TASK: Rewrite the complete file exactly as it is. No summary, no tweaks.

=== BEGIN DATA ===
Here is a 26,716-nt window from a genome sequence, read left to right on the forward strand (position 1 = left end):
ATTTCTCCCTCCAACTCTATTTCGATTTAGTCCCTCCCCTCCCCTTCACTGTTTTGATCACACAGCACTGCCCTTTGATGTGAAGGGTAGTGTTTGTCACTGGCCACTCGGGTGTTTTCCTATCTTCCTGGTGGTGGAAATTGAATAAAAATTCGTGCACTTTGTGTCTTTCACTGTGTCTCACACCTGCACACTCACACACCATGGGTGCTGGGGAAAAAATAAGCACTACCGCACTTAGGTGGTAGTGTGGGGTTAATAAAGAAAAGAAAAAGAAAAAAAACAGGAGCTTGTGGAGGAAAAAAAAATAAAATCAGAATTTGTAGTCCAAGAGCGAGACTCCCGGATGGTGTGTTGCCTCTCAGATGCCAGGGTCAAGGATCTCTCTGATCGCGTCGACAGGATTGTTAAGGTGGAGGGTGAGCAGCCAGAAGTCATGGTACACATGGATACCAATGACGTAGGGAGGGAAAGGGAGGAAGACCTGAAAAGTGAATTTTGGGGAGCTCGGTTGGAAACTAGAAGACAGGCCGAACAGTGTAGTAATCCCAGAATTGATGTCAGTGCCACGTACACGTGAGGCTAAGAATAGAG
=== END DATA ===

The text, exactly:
Here is a 26,716-nt window from a genome sequence, read left to right on the forward strand (position 1 = left end):
ATTTCTCCCTCCAACTCTATTTCGATTTAGTCCCTCCCCTCCCCTTCACTGTTTTGATCACACAGCACTGCCCTTTGATGTGAAGGGTAGTGTTTGTCACTGGCCACTCGGGTGTTTTCCTATCTTCCTGGTGGTGGAAATTGAATAAAAATTCGTGCACTTTGTGTCTTTCACTGTGTCTCACACCTGCACACTCACACACCATGGGTGCTGGGGAAAAAATAAGCACTACCGCACTTAGGTGGTAGTGTGGGGTTAATAAAGAAAAGAAAAAGAAAAAAAACAGGAGCTTGTGGAGGAAAAAAAAATAAAATCAGAATTTGTAGTCCAAGAGCGAGACTCCCGGATGGTGTGTTGCCTCTCAGATGCCAGGGTCAAGGATCTCTCTGATCGCGTCGACAGGATTGTTAAGGTGGAGGGTGAGCAGCCAGAAGTCATGGTACACATGGATACCAATGACGTAGGGAGGGAAAGGGAGGAAGACCTGAAAAGTGAATTTTGGGGAGCTCGGTTGGAAACTAGAAGACAGGCCGAACAGTGTAGTAATCCCAGAATTGATGTCAGTGCCACGTACACGTGAGGCTAAGAATAGAG